Adelaide-headquartered Elixir Energy has announced it has achieved progress on multiple fronts for its proposed Gobi H2 green hydrogen project in Mongolia, including the signing of a memorandum of understanding (MoU) to support project finance.
ASX-listed Elixir, whose strategy rests on the view that the Gobi region is one the of best locations in the world for producing and exporting green hydrogen, given its renewable resources and immediate proximity to likely hydrogen markets, said it had executed a memorandum of understanding (MoU) with the Mongolia Green Finance Corporate (MGFC) as it seeks to progress its renewable energy ambitions.
Under the MoU, the two entities will work together to identify carbon offset opportunities to reduce exploration and appraisal stage scope 1 and 2 carbon emissions, develop larger scale forestry and nature related offsets, and work with international financial institutions over the project financing of Gobi H2.
Elixir managing director Neil Young said the company is pleased to be working with the Mongolian government to investigate the world-class green hydrogen potential of the country which is bordered by Russia to the north and China to the south.
Elixir, which operates in Mongolia and the United States, said it would also seek to work with the Mongolian government and other potential stakeholders to bring forward Australia’s expertise in the nascent hydrogen economy in technical, commercial and legal areas.
“All the work we are doing on our Gobi H2 project serves to reinforce our original starting concept: the country is a potential tier-one location for large-scale hydrogen exports,” Young said.
“Elixir’s first-mover advantages are being progressively locked in and it is fantastic to see the rapidly growing interest in this future-facing industry from multiple local and international stakeholders.”
The signing of the MoU follows Elixir’s recently commissioned independent report from energy analyst K1 Capital which evaluated the wind and solar resource potential of the South Gobi region for the production of green hydrogen.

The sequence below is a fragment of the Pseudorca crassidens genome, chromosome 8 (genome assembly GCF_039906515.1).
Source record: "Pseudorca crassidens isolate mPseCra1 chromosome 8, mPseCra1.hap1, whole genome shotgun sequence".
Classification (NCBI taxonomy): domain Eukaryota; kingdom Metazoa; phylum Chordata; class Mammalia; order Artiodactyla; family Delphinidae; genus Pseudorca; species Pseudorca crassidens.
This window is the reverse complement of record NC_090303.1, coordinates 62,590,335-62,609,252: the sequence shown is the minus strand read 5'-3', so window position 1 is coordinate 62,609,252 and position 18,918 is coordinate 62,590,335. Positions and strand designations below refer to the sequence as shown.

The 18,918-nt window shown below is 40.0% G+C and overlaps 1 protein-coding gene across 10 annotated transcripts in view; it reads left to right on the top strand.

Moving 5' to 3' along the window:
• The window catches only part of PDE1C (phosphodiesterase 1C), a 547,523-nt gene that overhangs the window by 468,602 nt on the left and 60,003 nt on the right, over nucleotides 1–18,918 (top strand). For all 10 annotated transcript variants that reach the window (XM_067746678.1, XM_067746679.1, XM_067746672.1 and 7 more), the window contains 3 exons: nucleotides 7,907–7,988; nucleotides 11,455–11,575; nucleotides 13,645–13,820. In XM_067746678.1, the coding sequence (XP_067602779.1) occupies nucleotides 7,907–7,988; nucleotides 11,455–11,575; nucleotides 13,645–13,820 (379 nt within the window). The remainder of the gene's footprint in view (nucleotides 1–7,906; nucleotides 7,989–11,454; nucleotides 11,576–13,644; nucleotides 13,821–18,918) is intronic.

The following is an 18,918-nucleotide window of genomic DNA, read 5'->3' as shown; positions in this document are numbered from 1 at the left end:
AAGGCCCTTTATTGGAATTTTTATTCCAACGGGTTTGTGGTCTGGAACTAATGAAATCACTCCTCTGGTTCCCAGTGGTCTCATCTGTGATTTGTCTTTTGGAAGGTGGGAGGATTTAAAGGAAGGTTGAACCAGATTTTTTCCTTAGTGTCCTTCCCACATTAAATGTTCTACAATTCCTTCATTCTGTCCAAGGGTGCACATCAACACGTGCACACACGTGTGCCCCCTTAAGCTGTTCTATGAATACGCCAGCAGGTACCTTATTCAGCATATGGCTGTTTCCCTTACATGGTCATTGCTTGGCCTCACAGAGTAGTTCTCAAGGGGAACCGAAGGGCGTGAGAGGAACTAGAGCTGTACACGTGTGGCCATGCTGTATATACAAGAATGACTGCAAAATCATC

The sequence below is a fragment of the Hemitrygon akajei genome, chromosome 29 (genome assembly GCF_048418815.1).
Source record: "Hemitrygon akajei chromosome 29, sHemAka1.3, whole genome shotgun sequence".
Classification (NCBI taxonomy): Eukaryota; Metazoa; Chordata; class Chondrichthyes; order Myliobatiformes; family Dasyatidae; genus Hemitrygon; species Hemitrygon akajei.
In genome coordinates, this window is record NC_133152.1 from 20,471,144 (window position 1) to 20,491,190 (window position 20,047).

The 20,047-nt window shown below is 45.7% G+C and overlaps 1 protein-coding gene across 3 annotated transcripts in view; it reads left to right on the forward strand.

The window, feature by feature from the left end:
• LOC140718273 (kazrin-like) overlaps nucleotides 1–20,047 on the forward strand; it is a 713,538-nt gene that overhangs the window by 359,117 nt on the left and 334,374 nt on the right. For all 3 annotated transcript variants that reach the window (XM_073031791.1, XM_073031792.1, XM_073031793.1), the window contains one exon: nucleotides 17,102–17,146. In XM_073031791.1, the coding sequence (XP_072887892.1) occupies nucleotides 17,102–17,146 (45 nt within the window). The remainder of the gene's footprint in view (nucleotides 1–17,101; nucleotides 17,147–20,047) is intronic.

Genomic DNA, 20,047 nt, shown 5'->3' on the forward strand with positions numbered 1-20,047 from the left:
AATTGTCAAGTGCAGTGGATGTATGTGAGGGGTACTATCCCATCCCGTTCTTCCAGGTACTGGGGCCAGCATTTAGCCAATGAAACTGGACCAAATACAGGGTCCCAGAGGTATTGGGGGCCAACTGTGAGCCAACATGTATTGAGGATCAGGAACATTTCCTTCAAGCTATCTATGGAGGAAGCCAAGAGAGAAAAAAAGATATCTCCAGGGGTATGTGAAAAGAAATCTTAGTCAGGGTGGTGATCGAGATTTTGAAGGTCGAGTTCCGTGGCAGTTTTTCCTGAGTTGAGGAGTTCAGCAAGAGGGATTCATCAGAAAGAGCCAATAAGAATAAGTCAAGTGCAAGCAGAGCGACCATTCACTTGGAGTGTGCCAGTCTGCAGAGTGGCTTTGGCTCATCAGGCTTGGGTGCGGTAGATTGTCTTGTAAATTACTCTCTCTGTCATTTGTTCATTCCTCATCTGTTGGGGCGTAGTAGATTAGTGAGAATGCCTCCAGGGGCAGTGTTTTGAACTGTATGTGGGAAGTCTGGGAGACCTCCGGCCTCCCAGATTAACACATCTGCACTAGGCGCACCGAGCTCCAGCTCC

The report estimates the project location has a combined wind and solar utilisation of 79%, compared to the 60% rate in the Southern Goldfields, and 45% in the Pilbara region in Western Australia. The report said this is underpinned by very high wind speeds, along with a cold climate which could support enhanced solar efficiencies.
Elixir said a location with a capacity factor of 79% will produce about 60% more hydrogen from the same capital investment than an area with a roughly 50% capacity factor.
Young said the company believes Mongolia is “exceptionally” well placed to supply what are predicted to be substantial hydrogen imports.
“The K1 Capital report supports our thesis that the South Gobi region of Mongolia has such potential – not only given its location immediately proximate to markets, but also its superb renewable resources,” he said.
“The wind and solar combination in our project area is as good as we have seen anywhere.”
While Elixir is yet to release details about the size of the proposed project, it late last year acquired the 50 MW Solar Ilch solar project being developed in the South Gobi desert by Mongolian investment firm Nova Terra and Thailand-based solar project developer Symbior Solar.
Elixir said it is now harvesting detailed data for both wind and solar in the region using SODAR (Sonic Detection and Ranging) equipment provided by Sydney-based technology company Fulcrum3D.
Elixir said it has also ordered a solar-focused monitoring unit from Fulcrum3D that will be deployed at the Solar Lich solar farm. It will be installed to provide data that will assist project funding capacity.
“The acquisition of Solar Ilch is a material step in the implementation of our relatively recently announced hydrogen strategy, but is only one of a good number of moves we are making on this front,” Young said.
Elixir said a concept stage study has also been commissioned from Australian engineering firm GPA Engineering for a pilot project to supply green hydrogen to Inner Mongolian steel mills in China.
The company said it has also initiated a commercial study with international energy consulting firm Rystad Energy into China’s long-term hydrogen demand and supply.
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